# OCR Physics A G485 - Frontiers of Physics - 18th June 2015Watch

3 years ago
#1461
Do we need to remember the Hubble constant? I can't find it in the formula booklet. Also can someone please explain how to convert it from its original form to SI units, I know it involves the conversion of parsecs but it;'d help thanks.
0
3 years ago
#1462
(Original post by seizetoday)
Cheers.
No problem! All the best for tomorrow.
0
3 years ago
#1463
(Original post by Elcor)
Don't worry about Helium because it's only one of quite a few marking points your allowed, and I don't understand it either.

Intensifier converts 1 X ray photon into many visible light photons (the X rays would otherwise mainly pass through the photographic film so this reduces the dose)
Or in a gamma camera, scintillator converts one gamma photon into many visible photons
Thank you! And good night all! Get some sleep. You are all smarty pants, and have worked hard, and you're going to be fine!
0
3 years ago
#1464
(Original post by I Persia I)
Do we need to remember the Hubble constant? I can't find it in the formula booklet. Also can someone please explain how to convert it from its original form to SI units, I know it involves the conversion of parsecs but it;'d help thanks.
No we don't. It's around 65 kms-1mpc-1 ...

So do 65 times ten to the 3/ 3.1 times ten to the 22
1
3 years ago
#1465
(Original post by I Persia I)
Do we need to remember the Hubble constant? I can't find it in the formula booklet.
Nope. Either they'll give it to you or you'll have to work it out as there is no definite value of of the Hubble constant. It's believed to be between and .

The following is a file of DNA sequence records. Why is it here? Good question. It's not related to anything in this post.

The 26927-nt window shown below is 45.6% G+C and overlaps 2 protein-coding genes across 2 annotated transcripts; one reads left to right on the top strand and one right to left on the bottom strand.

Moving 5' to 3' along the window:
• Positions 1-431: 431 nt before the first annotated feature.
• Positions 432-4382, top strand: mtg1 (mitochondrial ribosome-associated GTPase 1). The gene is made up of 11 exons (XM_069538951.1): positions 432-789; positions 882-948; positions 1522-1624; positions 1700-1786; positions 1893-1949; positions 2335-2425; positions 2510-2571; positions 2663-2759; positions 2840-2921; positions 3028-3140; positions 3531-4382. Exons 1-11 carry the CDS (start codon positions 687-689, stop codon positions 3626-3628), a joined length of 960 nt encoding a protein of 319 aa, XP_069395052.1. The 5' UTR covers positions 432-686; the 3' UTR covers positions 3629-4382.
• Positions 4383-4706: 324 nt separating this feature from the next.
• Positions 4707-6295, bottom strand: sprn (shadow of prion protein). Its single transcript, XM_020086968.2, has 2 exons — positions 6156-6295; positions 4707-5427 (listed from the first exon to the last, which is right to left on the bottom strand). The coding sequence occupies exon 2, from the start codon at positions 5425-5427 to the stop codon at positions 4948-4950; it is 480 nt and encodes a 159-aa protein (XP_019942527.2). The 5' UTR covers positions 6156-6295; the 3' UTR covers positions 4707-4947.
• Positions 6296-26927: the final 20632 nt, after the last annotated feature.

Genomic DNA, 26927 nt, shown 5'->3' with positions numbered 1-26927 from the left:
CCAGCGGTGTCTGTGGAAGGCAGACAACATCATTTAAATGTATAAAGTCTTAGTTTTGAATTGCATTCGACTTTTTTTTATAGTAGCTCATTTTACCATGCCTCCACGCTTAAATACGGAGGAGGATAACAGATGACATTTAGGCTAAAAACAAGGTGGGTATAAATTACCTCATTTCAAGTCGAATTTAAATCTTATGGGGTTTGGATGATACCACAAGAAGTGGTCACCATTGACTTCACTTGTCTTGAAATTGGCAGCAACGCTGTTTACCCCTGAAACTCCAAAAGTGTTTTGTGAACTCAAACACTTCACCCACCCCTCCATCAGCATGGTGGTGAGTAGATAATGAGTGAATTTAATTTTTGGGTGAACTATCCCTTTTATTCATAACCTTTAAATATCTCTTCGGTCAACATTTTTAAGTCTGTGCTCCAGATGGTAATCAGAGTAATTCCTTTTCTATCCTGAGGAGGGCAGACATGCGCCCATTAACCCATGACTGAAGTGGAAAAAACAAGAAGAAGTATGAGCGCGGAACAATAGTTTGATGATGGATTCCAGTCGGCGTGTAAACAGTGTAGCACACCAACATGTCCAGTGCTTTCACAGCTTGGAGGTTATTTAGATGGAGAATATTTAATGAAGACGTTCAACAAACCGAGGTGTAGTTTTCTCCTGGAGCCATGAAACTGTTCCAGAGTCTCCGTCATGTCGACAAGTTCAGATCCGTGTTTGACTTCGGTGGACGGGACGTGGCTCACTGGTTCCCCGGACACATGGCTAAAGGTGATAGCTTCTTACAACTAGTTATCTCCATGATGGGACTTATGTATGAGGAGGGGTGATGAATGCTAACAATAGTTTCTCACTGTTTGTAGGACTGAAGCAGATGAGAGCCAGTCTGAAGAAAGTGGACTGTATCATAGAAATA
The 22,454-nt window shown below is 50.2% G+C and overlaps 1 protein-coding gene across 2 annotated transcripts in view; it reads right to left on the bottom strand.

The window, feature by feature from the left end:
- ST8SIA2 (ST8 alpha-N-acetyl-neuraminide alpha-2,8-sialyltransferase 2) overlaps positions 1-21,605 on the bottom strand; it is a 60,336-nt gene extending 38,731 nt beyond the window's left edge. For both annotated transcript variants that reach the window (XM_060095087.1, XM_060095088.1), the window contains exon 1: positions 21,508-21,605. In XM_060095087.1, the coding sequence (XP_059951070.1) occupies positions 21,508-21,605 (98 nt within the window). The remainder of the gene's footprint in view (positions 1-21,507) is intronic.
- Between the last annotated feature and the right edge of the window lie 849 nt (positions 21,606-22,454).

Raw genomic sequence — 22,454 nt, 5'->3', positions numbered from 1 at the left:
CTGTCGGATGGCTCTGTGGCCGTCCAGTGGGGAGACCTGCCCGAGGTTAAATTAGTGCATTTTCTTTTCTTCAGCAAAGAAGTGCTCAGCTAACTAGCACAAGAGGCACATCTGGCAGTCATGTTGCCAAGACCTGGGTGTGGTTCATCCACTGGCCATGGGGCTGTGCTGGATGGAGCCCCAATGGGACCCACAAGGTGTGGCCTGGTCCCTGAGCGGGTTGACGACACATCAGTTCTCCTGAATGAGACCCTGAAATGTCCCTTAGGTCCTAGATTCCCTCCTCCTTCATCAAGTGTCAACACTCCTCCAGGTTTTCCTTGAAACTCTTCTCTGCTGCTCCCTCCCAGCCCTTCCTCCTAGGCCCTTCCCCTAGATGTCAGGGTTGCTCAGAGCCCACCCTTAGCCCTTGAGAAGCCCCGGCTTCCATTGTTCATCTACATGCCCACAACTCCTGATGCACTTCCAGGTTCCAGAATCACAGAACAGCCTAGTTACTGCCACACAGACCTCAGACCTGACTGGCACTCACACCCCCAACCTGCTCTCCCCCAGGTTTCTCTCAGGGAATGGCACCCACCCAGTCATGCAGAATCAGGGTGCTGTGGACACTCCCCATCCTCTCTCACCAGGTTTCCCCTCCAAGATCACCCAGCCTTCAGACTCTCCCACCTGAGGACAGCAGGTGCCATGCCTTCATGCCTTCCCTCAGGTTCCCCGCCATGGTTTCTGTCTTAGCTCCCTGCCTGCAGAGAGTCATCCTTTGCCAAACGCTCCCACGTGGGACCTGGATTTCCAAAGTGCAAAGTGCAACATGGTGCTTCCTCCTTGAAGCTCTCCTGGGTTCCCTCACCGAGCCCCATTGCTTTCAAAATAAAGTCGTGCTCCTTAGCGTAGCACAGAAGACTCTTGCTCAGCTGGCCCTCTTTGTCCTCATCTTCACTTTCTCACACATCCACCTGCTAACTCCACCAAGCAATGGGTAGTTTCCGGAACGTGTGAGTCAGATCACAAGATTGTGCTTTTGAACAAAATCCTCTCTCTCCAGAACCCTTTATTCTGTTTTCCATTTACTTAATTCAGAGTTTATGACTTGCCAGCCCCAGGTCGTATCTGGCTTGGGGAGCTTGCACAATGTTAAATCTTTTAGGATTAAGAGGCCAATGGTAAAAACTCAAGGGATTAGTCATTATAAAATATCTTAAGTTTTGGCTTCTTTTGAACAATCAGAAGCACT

1
3 years ago
#1466
(Original post by I Persia I)
Do we need to remember the Hubble constant? I can't find it in the formula booklet. Also can someone please explain how to convert it from its original form to SI units, I know it involves the conversion of parsecs but it;'d help thanks.
Impossible to get an accurate Hubble constant. You usually work it out or get it given to you. To convert it into SI units is self explanatory
1
3 years ago
#1467
(Original post by Tiwa)
No problem! All the best for tomorrow.
Yes! Thank you, you aswell
1
3 years ago
#1468
(Original post by Jim997)
No we don't. It's around 65 kms-1mpc-1 ...

So do 65 times ten to the 3/ 3.1 times ten to the 22
(Original post by Tiwa)
Nope. Either they'll give it to you or you'll have to work it out as there is no definite value of of the Hubble constant. It's believed to be between and .
(Original post by seizetoday)
Impossible to get an accurate Hubble constant. You usually work it out or get it given to you. To convert it into SI units is self explanatory
Rep for y'all for being so smart and also being awake to help me .
0
3 years ago
#1469
(Original post by I Persia I)
Rep for y'all for being so smart and also being awake to help me .
All the best for tomorrow!
0
3 years ago
#1470
(Original post by Jmw123)
In these formulas with the activity ones as well, when can and should I ignore the first bit e.g. I=I0 and just work out e to the power of the two things in this case ux, its in a lot of topics and I don't understand how you can do this.